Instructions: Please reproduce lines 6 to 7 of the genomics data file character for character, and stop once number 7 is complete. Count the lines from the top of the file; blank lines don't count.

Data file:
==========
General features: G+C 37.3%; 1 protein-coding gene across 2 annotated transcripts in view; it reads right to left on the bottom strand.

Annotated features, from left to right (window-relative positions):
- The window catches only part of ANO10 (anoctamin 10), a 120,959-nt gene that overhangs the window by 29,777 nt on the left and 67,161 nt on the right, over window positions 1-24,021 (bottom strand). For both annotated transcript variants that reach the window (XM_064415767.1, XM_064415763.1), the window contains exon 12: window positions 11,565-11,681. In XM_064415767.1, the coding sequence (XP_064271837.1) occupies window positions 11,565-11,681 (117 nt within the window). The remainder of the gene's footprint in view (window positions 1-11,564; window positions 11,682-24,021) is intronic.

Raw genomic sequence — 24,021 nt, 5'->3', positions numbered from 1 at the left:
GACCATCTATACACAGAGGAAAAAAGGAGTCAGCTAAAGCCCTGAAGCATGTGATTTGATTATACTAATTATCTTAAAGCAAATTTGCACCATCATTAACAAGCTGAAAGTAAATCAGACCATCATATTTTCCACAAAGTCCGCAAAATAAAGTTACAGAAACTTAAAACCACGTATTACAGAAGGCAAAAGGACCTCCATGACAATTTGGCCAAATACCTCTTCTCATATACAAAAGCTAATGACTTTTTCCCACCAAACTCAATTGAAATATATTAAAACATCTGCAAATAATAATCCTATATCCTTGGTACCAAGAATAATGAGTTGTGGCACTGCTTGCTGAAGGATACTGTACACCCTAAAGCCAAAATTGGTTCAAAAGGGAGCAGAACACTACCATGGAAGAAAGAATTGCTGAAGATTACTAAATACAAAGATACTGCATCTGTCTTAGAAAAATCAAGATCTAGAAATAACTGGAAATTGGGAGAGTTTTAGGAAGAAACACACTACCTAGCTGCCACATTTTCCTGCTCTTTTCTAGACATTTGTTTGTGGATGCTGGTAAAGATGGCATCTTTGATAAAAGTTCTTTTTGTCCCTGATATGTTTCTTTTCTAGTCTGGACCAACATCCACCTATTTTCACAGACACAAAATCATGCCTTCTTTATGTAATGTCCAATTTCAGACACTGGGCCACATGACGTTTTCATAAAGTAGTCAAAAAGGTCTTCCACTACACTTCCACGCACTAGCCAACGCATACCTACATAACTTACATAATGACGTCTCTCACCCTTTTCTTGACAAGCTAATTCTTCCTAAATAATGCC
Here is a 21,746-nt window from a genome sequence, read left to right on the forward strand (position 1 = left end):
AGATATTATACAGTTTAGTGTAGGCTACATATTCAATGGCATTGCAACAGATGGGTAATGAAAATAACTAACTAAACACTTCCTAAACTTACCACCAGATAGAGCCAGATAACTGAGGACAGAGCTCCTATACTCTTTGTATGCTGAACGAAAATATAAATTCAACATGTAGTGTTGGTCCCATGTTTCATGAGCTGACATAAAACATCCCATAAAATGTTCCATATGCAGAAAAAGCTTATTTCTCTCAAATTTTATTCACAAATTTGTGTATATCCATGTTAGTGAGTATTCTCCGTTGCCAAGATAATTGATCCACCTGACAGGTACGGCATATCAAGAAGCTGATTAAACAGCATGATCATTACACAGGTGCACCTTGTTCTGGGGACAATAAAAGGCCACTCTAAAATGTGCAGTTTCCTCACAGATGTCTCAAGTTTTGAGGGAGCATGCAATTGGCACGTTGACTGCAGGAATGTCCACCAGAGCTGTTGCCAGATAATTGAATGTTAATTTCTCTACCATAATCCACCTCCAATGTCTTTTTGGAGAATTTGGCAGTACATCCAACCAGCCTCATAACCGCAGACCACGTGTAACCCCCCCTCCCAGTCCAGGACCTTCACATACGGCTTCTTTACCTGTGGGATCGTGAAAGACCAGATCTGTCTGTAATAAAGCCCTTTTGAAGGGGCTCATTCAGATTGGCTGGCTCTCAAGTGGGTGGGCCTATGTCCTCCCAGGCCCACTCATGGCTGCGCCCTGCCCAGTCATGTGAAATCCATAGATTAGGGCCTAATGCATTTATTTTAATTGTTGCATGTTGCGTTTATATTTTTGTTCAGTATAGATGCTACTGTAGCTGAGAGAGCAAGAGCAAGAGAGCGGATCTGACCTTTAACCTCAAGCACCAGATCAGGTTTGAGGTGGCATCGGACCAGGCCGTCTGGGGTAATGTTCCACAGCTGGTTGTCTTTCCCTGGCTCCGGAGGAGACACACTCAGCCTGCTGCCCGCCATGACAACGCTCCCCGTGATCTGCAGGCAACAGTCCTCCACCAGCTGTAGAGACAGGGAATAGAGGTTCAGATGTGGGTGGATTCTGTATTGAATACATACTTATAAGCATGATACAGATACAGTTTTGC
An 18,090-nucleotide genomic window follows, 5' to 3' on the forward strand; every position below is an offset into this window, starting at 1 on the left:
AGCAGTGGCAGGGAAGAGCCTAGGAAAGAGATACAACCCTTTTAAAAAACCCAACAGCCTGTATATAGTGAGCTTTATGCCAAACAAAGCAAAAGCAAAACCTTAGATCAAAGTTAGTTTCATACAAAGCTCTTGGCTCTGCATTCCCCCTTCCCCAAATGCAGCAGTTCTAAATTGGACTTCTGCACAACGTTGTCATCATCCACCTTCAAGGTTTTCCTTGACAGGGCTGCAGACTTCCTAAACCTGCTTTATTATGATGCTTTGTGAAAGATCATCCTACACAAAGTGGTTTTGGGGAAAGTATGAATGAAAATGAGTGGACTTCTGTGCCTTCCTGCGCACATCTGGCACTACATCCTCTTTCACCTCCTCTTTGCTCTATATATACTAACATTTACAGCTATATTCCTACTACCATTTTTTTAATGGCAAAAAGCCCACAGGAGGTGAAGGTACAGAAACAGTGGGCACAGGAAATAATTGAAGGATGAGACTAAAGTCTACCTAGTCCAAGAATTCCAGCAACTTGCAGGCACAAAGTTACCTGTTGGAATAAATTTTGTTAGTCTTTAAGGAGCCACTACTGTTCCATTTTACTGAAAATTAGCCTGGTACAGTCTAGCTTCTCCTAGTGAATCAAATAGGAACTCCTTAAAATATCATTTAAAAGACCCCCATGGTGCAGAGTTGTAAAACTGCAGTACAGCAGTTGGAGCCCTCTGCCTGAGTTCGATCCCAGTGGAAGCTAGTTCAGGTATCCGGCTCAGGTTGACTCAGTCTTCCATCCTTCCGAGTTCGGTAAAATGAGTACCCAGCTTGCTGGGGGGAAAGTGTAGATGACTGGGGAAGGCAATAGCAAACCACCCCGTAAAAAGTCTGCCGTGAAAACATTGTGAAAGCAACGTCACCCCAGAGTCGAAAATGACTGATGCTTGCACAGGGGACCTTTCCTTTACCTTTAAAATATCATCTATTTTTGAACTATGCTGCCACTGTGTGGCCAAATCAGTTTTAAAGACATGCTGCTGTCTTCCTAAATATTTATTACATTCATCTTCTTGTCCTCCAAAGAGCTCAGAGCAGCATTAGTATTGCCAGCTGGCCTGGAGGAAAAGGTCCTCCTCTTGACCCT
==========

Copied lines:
Here is a 21,746-nt window from a genome sequence, read left to right on the forward strand (position 1 = left end):
AGATATTATACAGTTTAGTGTAGGCTACATATTCAATGGCATTGCAACAGATGGGTAATGAAAATAACTAACTAAACACTTCCTAAACTTACCACCAGATAGAGCCAGATAACTGAGGACAGAGCTCCTATACTCTTTGTATGCTGAACGAAAATATAAATTCAACATGTAGTGTTGGTCCCATGTTTCATGAGCTGACATAAAACATCCCATAAAATGTTCCATATGCAGAAAAAGCTTATTTCTCTCAAATTTTATTCACAAATTTGTGTATATCCATGTTAGTGAGTATTCTCCGTTGCCAAGATAATTGATCCACCTGACAGGTACGGCATATCAAGAAGCTGATTAAACAGCATGATCATTACACAGGTGCACCTTGTTCTGGGGACAATAAAAGGCCACTCTAAAATGTGCAGTTTCCTCACAGATGTCTCAAGTTTTGAGGGAGCATGCAATTGGCACGTTGACTGCAGGAATGTCCACCAGAGCTGTTGCCAGATAATTGAATGTTAATTTCTCTACCATAATCCACCTCCAATGTCTTTTTGGAGAATTTGGCAGTACATCCAACCAGCCTCATAACCGCAGACCACGTGTAACCCCCCCTCCCAGTCCAGGACCTTCACATACGGCTTCTTTACCTGTGGGATCGTGAAAGACCAGATCTGTCTGTAATAAAGCCCTTTTGAAGGGGCTCATTCAGATTGGCTGGCTCTCAAGTGGGTGGGCCTATGTCCTCCCAGGCCCACTCATGGCTGCGCCCTGCCCAGTCATGTGAAATCCATAGATTAGGGCCTAATGCATTTATTTTAATTGTTGCATGTTGCGTTTATATTTTTGTTCAGTATAGATGCTACTGTAGCTGAGAGAGCAAGAGCAAGAGAGCGGATCTGACCTTTAACCTCAAGCACCAGATCAGGTTTGAGGTGGCATCGGACCAGGCCGTCTGGGGTAATGTTCCACAGCTGGTTGTCTTTCCCTGGCTCCGGAGGAGACACACTCAGCCTGCTGCCCGCCATGACAACGCTCCCCGTGATCTGCAGGCAACAGTCCTCCACCAGCTGTAGAGACAGGGAATAGAGGTTCAGATGTGGGTGGATTCTGTATTGAATACATACTTATAAGCATGATACAGATACAGTTTTGC